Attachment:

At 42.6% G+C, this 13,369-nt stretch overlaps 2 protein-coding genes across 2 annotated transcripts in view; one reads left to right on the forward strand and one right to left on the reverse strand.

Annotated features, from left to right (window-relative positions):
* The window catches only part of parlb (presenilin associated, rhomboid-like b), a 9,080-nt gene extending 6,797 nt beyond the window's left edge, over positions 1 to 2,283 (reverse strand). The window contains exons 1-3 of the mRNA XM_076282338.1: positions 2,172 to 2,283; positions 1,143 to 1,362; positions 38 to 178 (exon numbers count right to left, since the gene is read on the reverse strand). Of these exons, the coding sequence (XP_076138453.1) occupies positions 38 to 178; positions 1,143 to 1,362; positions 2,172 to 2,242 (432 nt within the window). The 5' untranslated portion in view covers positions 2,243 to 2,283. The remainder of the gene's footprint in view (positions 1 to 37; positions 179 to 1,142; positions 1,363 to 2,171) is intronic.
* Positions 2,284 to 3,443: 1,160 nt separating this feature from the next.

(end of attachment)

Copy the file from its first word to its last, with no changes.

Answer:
At 42.6% G+C, this 13,369-nt stretch overlaps 2 protein-coding genes across 2 annotated transcripts in view; one reads left to right on the forward strand and one right to left on the reverse strand.

Annotated features, from left to right (window-relative positions):
* The window catches only part of parlb (presenilin associated, rhomboid-like b), a 9,080-nt gene extending 6,797 nt beyond the window's left edge, over positions 1 to 2,283 (reverse strand). The window contains exons 1-3 of the mRNA XM_076282338.1: positions 2,172 to 2,283; positions 1,143 to 1,362; positions 38 to 178 (exon numbers count right to left, since the gene is read on the reverse strand). Of these exons, the coding sequence (XP_076138453.1) occupies positions 38 to 178; positions 1,143 to 1,362; positions 2,172 to 2,242 (432 nt within the window). The 5' untranslated portion in view covers positions 2,243 to 2,283. The remainder of the gene's footprint in view (positions 1 to 37; positions 179 to 1,142; positions 1,363 to 2,171) is intronic.
* Positions 2,284 to 3,443: 1,160 nt separating this feature from the next.